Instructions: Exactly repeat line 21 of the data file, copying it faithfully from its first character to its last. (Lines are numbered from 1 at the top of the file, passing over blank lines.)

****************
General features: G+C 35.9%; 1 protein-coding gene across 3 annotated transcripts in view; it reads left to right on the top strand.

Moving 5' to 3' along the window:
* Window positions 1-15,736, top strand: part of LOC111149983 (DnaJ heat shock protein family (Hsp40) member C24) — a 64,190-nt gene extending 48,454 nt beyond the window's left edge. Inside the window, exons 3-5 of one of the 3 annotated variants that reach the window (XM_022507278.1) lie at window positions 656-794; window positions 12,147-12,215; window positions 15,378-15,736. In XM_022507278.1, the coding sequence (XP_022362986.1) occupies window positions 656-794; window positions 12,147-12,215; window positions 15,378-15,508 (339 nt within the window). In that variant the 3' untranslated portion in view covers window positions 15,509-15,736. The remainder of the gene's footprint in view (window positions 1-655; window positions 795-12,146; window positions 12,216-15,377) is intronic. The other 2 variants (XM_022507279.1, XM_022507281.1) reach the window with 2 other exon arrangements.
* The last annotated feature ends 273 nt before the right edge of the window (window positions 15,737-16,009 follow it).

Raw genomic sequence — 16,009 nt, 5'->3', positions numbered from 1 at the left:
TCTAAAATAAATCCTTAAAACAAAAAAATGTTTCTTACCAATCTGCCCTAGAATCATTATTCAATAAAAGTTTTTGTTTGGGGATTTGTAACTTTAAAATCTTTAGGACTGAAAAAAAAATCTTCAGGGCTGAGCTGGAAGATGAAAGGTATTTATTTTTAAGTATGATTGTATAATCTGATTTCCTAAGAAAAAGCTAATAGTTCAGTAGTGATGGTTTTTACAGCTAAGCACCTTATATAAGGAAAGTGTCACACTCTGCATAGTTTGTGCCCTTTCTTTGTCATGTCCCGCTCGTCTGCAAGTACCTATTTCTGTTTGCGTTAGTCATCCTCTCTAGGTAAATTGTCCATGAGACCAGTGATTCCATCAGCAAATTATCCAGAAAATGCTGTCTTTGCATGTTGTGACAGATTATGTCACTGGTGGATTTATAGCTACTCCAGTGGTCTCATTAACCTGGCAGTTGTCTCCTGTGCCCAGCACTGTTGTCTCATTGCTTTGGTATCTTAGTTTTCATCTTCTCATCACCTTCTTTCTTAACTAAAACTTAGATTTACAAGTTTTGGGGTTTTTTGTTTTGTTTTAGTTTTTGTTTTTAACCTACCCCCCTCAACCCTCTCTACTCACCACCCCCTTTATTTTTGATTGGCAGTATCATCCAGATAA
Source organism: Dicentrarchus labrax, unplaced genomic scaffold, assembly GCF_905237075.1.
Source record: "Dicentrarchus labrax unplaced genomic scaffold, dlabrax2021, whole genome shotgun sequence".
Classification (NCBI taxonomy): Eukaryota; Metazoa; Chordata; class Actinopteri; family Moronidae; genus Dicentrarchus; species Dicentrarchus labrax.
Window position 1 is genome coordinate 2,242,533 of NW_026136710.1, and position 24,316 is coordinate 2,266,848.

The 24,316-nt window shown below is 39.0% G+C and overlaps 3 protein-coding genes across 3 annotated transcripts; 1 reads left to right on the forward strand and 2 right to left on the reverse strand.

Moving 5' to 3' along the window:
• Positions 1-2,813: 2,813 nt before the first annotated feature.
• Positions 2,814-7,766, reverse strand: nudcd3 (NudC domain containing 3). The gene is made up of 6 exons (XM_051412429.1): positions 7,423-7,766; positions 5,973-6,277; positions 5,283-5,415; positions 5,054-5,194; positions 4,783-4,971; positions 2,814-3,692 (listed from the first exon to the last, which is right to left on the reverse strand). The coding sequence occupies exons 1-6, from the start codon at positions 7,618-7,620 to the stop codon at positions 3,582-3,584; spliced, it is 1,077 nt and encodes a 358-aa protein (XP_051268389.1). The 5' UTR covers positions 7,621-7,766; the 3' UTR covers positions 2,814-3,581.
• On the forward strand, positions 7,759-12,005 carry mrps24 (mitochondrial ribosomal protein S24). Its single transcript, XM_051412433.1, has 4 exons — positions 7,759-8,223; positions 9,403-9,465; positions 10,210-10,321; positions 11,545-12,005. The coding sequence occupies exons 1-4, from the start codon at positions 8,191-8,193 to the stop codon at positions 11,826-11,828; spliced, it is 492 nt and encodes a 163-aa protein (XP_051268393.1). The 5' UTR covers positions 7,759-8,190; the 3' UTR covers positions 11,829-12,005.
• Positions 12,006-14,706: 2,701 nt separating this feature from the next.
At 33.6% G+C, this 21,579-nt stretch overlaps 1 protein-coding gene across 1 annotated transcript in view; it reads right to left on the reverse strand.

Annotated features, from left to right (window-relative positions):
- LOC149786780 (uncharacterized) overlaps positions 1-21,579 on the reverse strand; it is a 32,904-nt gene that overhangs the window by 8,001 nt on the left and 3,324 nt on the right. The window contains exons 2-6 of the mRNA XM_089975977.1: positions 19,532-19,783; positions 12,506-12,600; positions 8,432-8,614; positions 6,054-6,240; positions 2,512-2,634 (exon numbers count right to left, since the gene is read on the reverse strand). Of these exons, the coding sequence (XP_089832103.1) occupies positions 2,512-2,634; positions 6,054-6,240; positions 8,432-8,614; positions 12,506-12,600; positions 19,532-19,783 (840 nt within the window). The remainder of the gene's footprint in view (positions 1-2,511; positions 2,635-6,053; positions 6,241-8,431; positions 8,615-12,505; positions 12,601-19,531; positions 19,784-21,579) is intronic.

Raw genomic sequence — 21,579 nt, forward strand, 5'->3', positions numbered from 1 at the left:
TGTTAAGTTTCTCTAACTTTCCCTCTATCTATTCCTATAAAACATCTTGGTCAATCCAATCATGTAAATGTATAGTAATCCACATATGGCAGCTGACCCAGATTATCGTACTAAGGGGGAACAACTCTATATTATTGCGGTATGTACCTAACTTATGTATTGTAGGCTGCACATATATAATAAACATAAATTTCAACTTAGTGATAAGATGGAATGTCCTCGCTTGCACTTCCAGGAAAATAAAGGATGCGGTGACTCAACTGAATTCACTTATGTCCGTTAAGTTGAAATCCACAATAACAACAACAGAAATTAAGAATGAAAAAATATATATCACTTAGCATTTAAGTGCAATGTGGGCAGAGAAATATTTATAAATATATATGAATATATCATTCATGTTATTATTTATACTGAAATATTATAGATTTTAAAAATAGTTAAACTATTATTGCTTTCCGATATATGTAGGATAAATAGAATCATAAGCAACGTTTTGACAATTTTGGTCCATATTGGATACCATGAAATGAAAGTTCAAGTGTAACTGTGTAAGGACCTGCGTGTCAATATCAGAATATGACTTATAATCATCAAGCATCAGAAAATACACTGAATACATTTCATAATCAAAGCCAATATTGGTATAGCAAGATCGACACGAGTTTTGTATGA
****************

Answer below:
TGTTAAGTTTCTCTAACTTTCCCTCTATCTATTCCTATAAAACATCTTGGTCAATCCAATCATGTAAATGTATAGTAATCCACATATGGCAGCTGACCCAGATTATCGTACTAAGGGGGAACAACTCTATATTATTGCGGTATGTACCTAACTTATGTATTGTAGGCTGCACATATATAATAAACATAAATTTCAACTTAGTGATAAGATGGAATGTCCTCGCTTGCACTTCCAGGAAAATAAAGGATGCGGTGACTCAACTGAATTCACTTATGTCCGTTAAGTTGAAATCCACAATAACAACAACAGAAATTAAGAATGAAAAAATATATATCACTTAGCATTTAAGTGCAATGTGGGCAGAGAAATATTTATAAATATATATGAATATATCATTCATGTTATTATTTATACTGAAATATTATAGATTTTAAAAATAGTTAAACTATTATTGCTTTCCGATATATGTAGGATAAATAGAATCATAAGCAACGTTTTGACAATTTTGGTCCATATTGGATACCATGAAATGAAAGTTCAAGTGTAACTGTGTAAGGACCTGCGTGTCAATATCAGAATATGACTTATAATCATCAAGCATCAGAAAATACACTGAATACATTTCATAATCAAAGCCAATATTGGTATAGCAAGATCGACACGAGTTTTGTATGA